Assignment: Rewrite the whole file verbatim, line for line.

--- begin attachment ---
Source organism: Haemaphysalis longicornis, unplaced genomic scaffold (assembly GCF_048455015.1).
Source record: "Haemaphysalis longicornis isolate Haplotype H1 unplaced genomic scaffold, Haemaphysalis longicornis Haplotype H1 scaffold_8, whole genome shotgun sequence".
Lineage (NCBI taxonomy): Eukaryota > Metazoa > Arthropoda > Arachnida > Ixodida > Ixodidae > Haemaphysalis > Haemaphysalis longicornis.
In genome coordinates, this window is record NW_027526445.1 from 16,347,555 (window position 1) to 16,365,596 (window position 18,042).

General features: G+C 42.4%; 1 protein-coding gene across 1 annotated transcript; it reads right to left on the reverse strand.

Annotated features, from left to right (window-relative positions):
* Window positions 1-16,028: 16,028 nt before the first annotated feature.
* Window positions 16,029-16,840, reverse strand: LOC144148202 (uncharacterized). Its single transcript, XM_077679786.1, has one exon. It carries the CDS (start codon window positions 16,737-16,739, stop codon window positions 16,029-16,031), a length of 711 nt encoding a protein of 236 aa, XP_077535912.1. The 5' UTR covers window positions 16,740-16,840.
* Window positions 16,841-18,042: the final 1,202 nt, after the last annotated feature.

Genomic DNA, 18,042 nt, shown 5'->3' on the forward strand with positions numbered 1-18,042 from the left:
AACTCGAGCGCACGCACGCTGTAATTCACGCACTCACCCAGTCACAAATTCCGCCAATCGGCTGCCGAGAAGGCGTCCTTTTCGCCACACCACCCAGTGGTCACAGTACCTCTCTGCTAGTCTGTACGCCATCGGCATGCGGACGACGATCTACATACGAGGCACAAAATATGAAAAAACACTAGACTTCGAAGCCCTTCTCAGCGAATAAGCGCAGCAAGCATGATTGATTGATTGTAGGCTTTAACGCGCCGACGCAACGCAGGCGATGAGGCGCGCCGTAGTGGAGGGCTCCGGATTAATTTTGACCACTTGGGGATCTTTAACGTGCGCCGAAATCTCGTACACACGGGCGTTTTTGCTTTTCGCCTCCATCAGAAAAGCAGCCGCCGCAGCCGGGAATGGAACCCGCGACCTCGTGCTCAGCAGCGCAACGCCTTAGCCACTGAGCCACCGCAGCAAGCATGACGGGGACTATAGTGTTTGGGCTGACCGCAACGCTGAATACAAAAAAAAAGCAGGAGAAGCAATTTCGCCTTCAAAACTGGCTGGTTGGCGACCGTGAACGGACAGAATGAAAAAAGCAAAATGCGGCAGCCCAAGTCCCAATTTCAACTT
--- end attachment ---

Source organism: Haemaphysalis longicornis, unplaced genomic scaffold (assembly GCF_048455015.1).
Source record: "Haemaphysalis longicornis isolate Haplotype H1 unplaced genomic scaffold, Haemaphysalis longicornis Haplotype H1 scaffold_8, whole genome shotgun sequence".
Lineage (NCBI taxonomy): Eukaryota > Metazoa > Arthropoda > Arachnida > Ixodida > Ixodidae > Haemaphysalis > Haemaphysalis longicornis.
In genome coordinates, this window is record NW_027526445.1 from 16,347,555 (window position 1) to 16,365,596 (window position 18,042).

General features: G+C 42.4%; 1 protein-coding gene across 1 annotated transcript; it reads right to left on the reverse strand.

Annotated features, from left to right (window-relative positions):
* Window positions 1-16,028: 16,028 nt before the first annotated feature.
* Window positions 16,029-16,840, reverse strand: LOC144148202 (uncharacterized). Its single transcript, XM_077679786.1, has one exon. It carries the CDS (start codon window positions 16,737-16,739, stop codon window positions 16,029-16,031), a length of 711 nt encoding a protein of 236 aa, XP_077535912.1. The 5' UTR covers window positions 16,740-16,840.
* Window positions 16,841-18,042: the final 1,202 nt, after the last annotated feature.

Genomic DNA, 18,042 nt, shown 5'->3' on the forward strand with positions numbered 1-18,042 from the left:
AACTCGAGCGCACGCACGCTGTAATTCACGCACTCACCCAGTCACAAATTCCGCCAATCGGCTGCCGAGAAGGCGTCCTTTTCGCCACACCACCCAGTGGTCACAGTACCTCTCTGCTAGTCTGTACGCCATCGGCATGCGGACGACGATCTACATACGAGGCACAAAATATGAAAAAACACTAGACTTCGAAGCCCTTCTCAGCGAATAAGCGCAGCAAGCATGATTGATTGATTGTAGGCTTTAACGCGCCGACGCAACGCAGGCGATGAGGCGCGCCGTAGTGGAGGGCTCCGGATTAATTTTGACCACTTGGGGATCTTTAACGTGCGCCGAAATCTCGTACACACGGGCGTTTTTGCTTTTCGCCTCCATCAGAAAAGCAGCCGCCGCAGCCGGGAATGGAACCCGCGACCTCGTGCTCAGCAGCGCAACGCCTTAGCCACTGAGCCACCGCAGCAAGCATGACGGGGACTATAGTGTTTGGGCTGACCGCAACGCTGAATACAAAAAAAAAGCAGGAGAAGCAATTTCGCCTTCAAAACTGGCTGGTTGGCGACCGTGAACGGACAGAATGAAAAAAGCAAAATGCGGCAGCCCAAGTCCCAATTTCAACTT